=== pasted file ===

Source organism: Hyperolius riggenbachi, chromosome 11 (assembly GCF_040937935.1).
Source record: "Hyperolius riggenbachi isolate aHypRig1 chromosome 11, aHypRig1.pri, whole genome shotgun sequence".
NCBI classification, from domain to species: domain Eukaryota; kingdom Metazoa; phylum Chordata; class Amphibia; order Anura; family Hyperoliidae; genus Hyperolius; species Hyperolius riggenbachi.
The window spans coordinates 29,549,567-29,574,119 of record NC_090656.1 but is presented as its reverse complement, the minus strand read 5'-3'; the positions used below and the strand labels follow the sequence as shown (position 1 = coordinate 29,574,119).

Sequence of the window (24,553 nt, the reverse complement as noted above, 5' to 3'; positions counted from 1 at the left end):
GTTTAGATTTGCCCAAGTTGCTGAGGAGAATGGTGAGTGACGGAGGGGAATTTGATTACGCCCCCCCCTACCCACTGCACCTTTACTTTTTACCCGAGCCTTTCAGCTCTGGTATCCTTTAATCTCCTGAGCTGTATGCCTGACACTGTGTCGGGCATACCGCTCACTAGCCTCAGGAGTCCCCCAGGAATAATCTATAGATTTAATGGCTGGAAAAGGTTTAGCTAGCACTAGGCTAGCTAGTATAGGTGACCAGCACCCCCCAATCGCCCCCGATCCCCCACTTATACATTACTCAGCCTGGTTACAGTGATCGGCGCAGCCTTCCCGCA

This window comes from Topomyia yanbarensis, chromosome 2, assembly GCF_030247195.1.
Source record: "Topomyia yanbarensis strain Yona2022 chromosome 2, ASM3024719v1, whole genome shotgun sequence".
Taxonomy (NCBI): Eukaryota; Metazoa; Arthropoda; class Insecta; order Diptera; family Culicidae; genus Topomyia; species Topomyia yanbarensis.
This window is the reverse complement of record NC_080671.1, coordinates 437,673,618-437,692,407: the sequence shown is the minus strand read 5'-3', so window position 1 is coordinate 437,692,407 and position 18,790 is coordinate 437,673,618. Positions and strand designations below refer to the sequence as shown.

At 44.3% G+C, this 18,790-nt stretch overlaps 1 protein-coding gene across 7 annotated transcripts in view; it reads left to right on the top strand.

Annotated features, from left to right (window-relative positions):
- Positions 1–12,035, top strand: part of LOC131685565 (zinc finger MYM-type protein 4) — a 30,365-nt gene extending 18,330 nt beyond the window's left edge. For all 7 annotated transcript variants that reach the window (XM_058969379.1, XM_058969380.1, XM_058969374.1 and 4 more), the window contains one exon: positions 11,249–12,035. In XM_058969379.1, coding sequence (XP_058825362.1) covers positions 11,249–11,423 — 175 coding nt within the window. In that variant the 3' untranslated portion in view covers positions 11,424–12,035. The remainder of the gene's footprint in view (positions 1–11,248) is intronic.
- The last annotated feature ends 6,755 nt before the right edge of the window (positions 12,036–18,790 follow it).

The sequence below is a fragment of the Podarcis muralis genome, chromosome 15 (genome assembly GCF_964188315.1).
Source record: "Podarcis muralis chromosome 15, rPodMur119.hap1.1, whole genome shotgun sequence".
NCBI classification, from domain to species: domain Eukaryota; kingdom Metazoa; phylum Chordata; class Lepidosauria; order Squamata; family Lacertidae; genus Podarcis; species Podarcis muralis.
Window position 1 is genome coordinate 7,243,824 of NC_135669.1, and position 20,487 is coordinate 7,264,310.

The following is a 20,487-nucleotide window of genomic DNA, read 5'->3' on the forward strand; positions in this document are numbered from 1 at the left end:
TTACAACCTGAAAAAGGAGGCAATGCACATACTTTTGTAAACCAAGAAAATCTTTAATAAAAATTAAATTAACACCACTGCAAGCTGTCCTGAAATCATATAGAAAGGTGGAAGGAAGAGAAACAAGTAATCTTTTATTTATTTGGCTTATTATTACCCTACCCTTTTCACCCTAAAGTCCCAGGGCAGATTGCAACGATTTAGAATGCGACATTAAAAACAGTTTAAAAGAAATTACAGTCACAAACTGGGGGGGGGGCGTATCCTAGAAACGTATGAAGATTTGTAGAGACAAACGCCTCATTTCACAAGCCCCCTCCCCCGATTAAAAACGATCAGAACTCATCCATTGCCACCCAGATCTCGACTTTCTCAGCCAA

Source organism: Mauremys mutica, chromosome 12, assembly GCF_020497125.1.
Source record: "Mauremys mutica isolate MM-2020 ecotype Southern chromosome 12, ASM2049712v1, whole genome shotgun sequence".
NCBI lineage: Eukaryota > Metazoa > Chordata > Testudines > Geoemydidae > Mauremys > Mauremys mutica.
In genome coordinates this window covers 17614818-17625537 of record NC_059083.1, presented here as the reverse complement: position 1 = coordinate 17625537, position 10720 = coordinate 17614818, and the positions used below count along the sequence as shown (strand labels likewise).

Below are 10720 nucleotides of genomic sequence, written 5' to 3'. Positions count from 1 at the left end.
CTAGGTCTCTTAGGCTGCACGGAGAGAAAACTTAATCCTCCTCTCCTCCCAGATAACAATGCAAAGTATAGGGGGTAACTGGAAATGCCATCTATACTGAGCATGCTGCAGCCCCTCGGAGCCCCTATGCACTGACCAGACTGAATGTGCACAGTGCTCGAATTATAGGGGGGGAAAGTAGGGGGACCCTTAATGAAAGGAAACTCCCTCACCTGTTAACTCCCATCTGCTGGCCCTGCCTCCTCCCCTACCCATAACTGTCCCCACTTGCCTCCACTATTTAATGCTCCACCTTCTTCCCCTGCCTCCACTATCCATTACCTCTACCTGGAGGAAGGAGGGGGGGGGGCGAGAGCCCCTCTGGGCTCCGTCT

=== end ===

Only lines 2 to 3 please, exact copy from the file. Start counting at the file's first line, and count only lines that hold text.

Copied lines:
Source record: "Hyperolius riggenbachi isolate aHypRig1 chromosome 11, aHypRig1.pri, whole genome shotgun sequence".
NCBI classification, from domain to species: domain Eukaryota; kingdom Metazoa; phylum Chordata; class Amphibia; order Anura; family Hyperoliidae; genus Hyperolius; species Hyperolius riggenbachi.